One of the discoveries I liked most in the last month is by poet Lemn Sissay, South Bank Artist in Residence. I first heard of him in early 2009, during a photographic exhibition about poets in the National Portrait Gallery. Well, anything that comes from Ethiopia, where Lemn Sissay was born in 1967, calls my attention, but his "Love Poem" which was featured along with his portrait by Madeleine Waller captivated me even more:
"You remind me
If you died
Here is the first poem of his book "Listener", which can be also read as a song, "(...) his poems are songs of the street", according to the Independent newspaper:
Let There be Peace
"Let there be peace
So frowns fly away like albatross
And skeletons foxtrot from cupboards;
So war correspondents become travel show presenters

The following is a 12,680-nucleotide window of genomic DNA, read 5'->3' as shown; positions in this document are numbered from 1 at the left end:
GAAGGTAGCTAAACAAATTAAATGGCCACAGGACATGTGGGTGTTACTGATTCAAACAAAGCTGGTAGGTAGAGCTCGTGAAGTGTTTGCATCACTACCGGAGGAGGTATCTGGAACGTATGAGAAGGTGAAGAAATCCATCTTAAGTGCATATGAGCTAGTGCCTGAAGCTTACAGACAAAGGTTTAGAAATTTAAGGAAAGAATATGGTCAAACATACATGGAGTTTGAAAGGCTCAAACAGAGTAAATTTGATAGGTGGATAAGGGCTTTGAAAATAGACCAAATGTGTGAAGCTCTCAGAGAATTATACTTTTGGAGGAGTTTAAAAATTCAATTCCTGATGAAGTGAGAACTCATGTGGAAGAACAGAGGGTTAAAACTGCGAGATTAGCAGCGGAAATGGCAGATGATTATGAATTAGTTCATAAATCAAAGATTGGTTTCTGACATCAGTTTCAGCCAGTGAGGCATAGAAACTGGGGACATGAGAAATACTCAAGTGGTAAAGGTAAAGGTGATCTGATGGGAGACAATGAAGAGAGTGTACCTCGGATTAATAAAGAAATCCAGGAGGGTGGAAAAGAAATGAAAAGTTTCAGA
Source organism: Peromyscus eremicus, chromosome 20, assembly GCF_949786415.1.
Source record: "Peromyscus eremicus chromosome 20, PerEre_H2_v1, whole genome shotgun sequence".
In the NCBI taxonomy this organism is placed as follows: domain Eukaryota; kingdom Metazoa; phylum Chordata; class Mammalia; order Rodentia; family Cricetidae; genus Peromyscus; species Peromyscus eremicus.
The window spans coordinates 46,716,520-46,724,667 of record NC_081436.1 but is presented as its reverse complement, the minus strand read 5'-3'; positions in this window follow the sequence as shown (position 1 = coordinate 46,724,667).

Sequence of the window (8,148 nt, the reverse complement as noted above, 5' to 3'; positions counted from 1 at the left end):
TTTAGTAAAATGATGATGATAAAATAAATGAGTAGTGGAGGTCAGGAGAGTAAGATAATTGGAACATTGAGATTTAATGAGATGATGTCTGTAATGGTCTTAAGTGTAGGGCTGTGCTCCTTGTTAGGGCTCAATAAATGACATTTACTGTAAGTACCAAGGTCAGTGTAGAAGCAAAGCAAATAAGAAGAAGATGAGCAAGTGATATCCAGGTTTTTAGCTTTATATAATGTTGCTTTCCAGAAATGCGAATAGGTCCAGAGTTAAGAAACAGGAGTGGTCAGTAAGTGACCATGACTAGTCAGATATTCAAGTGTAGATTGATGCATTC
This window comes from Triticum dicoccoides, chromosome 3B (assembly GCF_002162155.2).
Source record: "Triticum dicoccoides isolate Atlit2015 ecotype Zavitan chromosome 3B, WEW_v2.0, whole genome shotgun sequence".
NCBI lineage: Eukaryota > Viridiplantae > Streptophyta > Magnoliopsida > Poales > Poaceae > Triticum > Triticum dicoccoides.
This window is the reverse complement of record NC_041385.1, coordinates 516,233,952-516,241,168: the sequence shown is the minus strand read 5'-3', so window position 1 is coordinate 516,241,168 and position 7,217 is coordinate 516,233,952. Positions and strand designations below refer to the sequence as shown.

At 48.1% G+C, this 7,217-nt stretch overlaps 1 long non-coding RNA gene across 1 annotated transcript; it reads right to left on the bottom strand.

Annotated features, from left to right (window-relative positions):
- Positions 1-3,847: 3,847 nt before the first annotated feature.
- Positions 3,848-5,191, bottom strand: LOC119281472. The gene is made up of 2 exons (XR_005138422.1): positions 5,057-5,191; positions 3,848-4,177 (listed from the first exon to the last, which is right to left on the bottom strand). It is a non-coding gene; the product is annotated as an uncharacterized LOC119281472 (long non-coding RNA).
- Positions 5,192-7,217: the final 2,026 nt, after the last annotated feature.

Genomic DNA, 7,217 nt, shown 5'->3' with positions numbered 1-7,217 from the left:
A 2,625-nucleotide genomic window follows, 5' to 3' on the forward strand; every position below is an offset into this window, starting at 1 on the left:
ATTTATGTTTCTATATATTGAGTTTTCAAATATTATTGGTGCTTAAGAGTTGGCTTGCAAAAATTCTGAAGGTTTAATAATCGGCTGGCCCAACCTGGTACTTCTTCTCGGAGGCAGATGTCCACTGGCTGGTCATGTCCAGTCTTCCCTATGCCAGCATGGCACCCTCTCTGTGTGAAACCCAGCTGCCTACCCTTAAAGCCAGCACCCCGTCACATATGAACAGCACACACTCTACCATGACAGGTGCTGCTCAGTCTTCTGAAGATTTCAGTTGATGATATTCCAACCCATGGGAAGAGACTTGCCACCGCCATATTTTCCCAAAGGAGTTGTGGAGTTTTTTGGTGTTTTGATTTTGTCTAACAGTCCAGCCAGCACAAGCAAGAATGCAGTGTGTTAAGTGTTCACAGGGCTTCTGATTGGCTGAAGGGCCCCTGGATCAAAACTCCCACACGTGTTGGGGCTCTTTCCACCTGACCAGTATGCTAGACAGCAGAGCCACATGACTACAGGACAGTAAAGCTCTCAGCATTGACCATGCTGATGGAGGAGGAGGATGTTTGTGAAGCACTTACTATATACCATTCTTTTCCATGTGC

And magpies bring back lost property,
Children, engagement rings, broken things.
Let there be peace
So storms can go out to sea to be
Angry and return to me calm;
So the broken can rise and dance in the hospitals.
Let the aged Ethiopian man in the grey block of flats
Peer through his window and see Addis before him
So his thrilled outstretched arms become frames
For his dreams.
Let there be peace.
Let tears evaporate to form clouds, cleanse themselves
And fall into reservoirs of drinking water.
Let harsh memories burst into fireworks that melt
In the dark pupils of a child's eyes
And disappear like shoals of darting silver fish.
And let the waves reach the shore with a
Shhhhhhhhhh shhhhhhhhh shhhhhhhhhhh."